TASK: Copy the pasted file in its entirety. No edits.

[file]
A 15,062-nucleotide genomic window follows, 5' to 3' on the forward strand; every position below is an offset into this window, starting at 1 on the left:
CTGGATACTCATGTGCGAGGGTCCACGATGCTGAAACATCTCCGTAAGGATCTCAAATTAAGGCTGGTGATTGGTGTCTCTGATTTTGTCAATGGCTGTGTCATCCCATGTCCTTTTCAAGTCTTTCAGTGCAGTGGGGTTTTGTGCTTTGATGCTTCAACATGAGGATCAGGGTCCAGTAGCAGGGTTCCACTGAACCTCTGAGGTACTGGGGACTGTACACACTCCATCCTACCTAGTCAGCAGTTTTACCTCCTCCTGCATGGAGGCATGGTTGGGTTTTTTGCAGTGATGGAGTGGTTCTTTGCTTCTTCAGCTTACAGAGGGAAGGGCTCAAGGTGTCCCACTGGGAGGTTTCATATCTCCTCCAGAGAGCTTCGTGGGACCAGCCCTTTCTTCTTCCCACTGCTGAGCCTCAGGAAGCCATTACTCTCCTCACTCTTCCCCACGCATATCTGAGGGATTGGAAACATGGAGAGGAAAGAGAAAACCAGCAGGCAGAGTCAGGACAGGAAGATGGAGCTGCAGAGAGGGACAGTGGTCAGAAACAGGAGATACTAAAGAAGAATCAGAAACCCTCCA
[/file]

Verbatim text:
A 15,062-nucleotide genomic window follows, 5' to 3' on the forward strand; every position below is an offset into this window, starting at 1 on the left:
CTGGATACTCATGTGCGAGGGTCCACGATGCTGAAACATCTCCGTAAGGATCTCAAATTAAGGCTGGTGATTGGTGTCTCTGATTTTGTCAATGGCTGTGTCATCCCATGTCCTTTTCAAGTCTTTCAGTGCAGTGGGGTTTTGTGCTTTGATGCTTCAACATGAGGATCAGGGTCCAGTAGCAGGGTTCCACTGAACCTCTGAGGTACTGGGGACTGTACACACTCCATCCTACCTAGTCAGCAGTTTTACCTCCTCCTGCATGGAGGCATGGTTGGGTTTTTTGCAGTGATGGAGTGGTTCTTTGCTTCTTCAGCTTACAGAGGGAAGGGCTCAAGGTGTCCCACTGGGAGGTTTCATATCTCCTCCAGAGAGCTTCGTGGGACCAGCCCTTTCTTCTTCCCACTGCTGAGCCTCAGGAAGCCATTACTCTCCTCACTCTTCCCCACGCATATCTGAGGGATTGGAAACATGGAGAGGAAAGAGAAAACCAGCAGGCAGAGTCAGGACAGGAAGATGGAGCTGCAGAGAGGGACAGTGGTCAGAAACAGGAGATACTAAAGAAGAATCAGAAACCCTCCA